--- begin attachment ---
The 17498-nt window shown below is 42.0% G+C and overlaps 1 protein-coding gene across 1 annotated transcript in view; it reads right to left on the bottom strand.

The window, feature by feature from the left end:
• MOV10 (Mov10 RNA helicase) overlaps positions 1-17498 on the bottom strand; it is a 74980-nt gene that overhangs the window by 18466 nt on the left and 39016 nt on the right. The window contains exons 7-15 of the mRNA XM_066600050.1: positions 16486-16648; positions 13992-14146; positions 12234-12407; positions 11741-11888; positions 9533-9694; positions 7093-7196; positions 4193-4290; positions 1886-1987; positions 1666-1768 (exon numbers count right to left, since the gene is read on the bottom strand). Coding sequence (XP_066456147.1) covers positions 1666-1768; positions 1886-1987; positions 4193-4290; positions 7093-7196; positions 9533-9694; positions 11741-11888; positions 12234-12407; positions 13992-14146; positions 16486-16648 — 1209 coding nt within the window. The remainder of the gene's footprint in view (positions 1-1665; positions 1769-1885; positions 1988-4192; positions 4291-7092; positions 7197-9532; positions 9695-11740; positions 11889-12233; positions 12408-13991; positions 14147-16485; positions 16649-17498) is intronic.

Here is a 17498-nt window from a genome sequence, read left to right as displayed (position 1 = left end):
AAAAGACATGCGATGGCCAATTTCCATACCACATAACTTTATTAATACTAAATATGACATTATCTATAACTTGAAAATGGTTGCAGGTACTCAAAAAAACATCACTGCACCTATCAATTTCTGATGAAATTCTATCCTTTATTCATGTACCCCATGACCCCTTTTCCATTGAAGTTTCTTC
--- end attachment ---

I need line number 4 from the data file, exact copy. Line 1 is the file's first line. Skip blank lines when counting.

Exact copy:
Here is a 17498-nt window from a genome sequence, read left to right as displayed (position 1 = left end):